FEED was a fun, and unique, ride through the flavor of the year. If we could choose a zombie book to recommend as a final foray into the zombie tropes, it would be FEED. We enjoyed it immensely, despite the failed blog entries. We see why Grant wrote and included them, we just didn't like them. It was such a small gripe when compared to just how fun the rest of the book was though, that FEED is firmly entrenched in the Books We Like category.
Recommended Age: 18 and up. Its pretty gruesome at times, and there is adult content. But mainly, the political aspect may bore younger readers.
Language: Yep. All cuss words. It isn't ridiculously prevalent though.
Violence: No more dumb questions... It's a zombie book.
Sex: A few jokes here and there. Nothing actually ever happens though.
The Hype Machine strikes again.
In case you didn't notice, the Hugo Award Finalists were announced just a bit ago. Among the contenders was listed WINDUP GIRL, by Paolo Bacigalupi. There has been all sorts of hype about this novel. People are heralding it as a masterpiece, or as a frightening look into our future. And it's true, on the surface the ideas that make up the setting seem pretty outstanding.
WINDUP GIRL takes place in a future Bangkok in a post-oil era. Genehacking and generipping have helped create some deadly virus mutations that kill people, animals, and plants alike. It is in this future that the most valuable commodities to the masses are calories. Every action in this novel is weighed against its energy cost versus its energy output. One of the main PoVs, Anderson, is undercover in Bangkok to discover new food sources that his company can exploit. Emiko is the Windup Girl, an artificially engineered person whom people (and religion) in general despise. As we mentioned, the setting seems pretty interesting. Unfortunately we need more than setting to enjoy the novel.
WINDUP GIRL begins without a hook. The pacing is extremely slow. It took a good 100 pages for our interest to be pulled in--the novel is only 350 pages long. The most frustrating thing about it? At times we couldn't put our finger on what we didn't like. It wasn't clear. You see, we like to discuss the books we are reading. What we like. What we hate. We soon realized that it was this very issue of clarity that was hurting the novel, and our ability to get sucked into the story.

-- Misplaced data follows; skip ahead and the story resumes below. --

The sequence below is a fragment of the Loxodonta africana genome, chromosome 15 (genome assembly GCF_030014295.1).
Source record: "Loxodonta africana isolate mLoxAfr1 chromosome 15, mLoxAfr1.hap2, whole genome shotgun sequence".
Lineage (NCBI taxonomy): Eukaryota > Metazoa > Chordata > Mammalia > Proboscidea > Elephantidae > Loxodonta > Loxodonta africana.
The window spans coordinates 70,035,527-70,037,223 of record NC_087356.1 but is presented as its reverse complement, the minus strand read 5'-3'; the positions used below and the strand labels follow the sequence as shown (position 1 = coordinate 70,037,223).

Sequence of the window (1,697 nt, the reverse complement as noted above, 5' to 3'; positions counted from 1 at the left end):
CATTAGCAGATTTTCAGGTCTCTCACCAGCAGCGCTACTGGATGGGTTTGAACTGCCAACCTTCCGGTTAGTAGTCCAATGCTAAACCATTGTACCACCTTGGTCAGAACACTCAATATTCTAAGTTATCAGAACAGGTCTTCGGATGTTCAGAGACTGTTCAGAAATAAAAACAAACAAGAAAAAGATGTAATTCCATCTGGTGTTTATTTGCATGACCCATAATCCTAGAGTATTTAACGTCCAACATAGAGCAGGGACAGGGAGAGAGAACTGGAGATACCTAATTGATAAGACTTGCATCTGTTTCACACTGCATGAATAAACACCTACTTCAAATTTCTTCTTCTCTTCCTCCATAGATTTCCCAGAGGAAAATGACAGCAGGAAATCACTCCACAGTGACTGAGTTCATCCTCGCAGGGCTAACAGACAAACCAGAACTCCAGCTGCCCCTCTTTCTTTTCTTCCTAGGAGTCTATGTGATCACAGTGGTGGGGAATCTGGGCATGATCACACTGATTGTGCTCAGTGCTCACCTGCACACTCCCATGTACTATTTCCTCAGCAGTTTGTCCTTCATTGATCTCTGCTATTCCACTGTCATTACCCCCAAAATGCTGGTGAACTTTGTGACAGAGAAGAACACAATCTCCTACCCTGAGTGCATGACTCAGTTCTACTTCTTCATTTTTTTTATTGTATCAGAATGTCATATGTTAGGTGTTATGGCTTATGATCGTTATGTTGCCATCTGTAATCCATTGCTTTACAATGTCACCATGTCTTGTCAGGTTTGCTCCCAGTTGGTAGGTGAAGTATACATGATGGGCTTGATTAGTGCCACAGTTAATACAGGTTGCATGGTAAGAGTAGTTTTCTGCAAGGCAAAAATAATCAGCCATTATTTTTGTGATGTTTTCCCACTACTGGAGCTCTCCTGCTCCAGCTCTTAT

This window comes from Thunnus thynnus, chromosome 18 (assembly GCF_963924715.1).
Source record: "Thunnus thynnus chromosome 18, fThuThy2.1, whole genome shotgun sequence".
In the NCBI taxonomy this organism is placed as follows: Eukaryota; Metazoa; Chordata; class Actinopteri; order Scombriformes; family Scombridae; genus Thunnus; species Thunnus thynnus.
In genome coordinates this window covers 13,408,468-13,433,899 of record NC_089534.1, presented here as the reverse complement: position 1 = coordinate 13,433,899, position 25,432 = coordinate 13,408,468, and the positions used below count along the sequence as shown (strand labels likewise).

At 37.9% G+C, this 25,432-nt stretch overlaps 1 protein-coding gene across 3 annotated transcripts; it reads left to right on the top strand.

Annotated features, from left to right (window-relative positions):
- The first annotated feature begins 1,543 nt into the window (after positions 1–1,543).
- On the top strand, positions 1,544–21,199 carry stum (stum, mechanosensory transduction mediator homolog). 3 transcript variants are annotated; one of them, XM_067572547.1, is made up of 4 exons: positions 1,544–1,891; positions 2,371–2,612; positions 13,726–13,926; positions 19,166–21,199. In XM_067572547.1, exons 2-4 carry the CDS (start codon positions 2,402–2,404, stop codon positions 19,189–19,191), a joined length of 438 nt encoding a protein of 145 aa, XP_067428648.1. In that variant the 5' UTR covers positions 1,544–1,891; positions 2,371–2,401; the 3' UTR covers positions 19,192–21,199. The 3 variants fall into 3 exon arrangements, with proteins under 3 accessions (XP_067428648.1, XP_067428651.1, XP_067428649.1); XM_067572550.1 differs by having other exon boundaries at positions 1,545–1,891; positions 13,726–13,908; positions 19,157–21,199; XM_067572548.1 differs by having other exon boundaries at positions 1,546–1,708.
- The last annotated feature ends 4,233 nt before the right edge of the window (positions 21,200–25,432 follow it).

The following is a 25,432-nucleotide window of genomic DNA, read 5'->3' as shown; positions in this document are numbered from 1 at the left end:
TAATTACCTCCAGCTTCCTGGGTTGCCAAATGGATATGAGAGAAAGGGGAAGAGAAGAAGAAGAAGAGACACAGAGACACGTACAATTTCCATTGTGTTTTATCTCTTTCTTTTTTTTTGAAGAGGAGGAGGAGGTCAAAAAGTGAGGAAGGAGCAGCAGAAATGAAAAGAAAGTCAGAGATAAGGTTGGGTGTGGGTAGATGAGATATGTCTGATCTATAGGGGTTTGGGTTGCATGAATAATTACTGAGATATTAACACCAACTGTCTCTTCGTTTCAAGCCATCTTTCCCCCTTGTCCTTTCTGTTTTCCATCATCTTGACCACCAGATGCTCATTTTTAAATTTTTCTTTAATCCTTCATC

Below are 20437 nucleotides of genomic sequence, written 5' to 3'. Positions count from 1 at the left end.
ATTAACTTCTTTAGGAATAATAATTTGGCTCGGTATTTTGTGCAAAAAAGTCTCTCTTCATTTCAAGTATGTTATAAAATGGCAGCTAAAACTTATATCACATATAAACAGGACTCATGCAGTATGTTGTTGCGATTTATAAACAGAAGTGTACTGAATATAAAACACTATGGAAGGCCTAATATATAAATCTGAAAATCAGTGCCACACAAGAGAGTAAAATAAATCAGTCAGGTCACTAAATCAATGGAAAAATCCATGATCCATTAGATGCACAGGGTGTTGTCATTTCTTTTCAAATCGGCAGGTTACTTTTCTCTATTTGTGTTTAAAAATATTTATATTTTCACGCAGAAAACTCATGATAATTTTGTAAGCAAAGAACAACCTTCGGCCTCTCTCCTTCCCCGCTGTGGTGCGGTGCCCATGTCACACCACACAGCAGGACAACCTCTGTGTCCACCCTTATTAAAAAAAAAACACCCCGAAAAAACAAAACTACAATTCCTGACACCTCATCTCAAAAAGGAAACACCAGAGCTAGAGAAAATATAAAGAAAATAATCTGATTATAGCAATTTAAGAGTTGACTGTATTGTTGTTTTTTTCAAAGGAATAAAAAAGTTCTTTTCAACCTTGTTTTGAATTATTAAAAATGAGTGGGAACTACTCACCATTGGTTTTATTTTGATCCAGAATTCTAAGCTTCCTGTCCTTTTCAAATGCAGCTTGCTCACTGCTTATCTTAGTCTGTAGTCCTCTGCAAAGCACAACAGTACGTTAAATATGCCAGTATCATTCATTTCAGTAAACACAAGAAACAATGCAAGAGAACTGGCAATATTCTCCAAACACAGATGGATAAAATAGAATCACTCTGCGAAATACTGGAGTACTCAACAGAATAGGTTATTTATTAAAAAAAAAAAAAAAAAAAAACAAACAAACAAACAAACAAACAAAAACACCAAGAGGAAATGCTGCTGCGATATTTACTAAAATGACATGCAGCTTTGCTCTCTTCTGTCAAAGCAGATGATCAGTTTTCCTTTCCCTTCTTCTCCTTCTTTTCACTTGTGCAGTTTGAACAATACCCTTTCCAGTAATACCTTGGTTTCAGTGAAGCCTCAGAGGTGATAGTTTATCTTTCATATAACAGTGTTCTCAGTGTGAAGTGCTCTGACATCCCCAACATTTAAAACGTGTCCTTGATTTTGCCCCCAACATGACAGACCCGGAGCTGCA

Bacigalupi spends a lot of time talking about this future he has envisioned. Yet for all the pages dedicated to showing us the setting, none of it is clear. We get that the climate is hot, and the town is dirty. We are told about the animosity that different factions in the city hold for each other. But we don't really FEEL what the city is like. There is a revolution brewing in Bacigalupi's story, but we can't seem to care much about it. It is emotionless.
The characters are much the same. Instead of focusing on how the Emiko (you know, the title character of the story supposedly) is unique, and showing her grow, we are treated to scene after scene of her being used and abused as a sex toy. And really, that is almost the entirety of her "screen time." Anderson doesn't seem to care about anything, and assumes everything will work itself out. If he doesn't care, why should we? Jaidee is flat, and his lauded "never give up" and "fight on" attitude never really fully reaches maturity.
As mentioned before, the pacing is slow. People stand around and reminisce over a past that is never clearly realized for the reader. Yet, contrary to the pacing, the novel is actually a quick read. Maybe this was a result of hoping that something awesome would come in and completely change our view of the story. Bacigalupi writes well, but this particular story isn't told well. There is a difference. We've also read around that people who actually understand the whole science thing (aka not us), will be put off by the science in this SF novel. But we can't lend out opinions to this much. Some of it seemed hinky, but we aren't engineers.
Does this novel deserve the Hugo? We don't think so. Much like BONESHAKER, we feel like WINDUP GIRL had loads of potential, but fell far short of reaching it. It wasn't terrible, but it wasn't good either. All that being said, we were a bit reminded of Ian McDonald's RIVER OF GODS and BRASYL, which we had a hard time getting in to. Perhaps we just aren't the right crowd for these types of novels, but if you like one, you may like the other.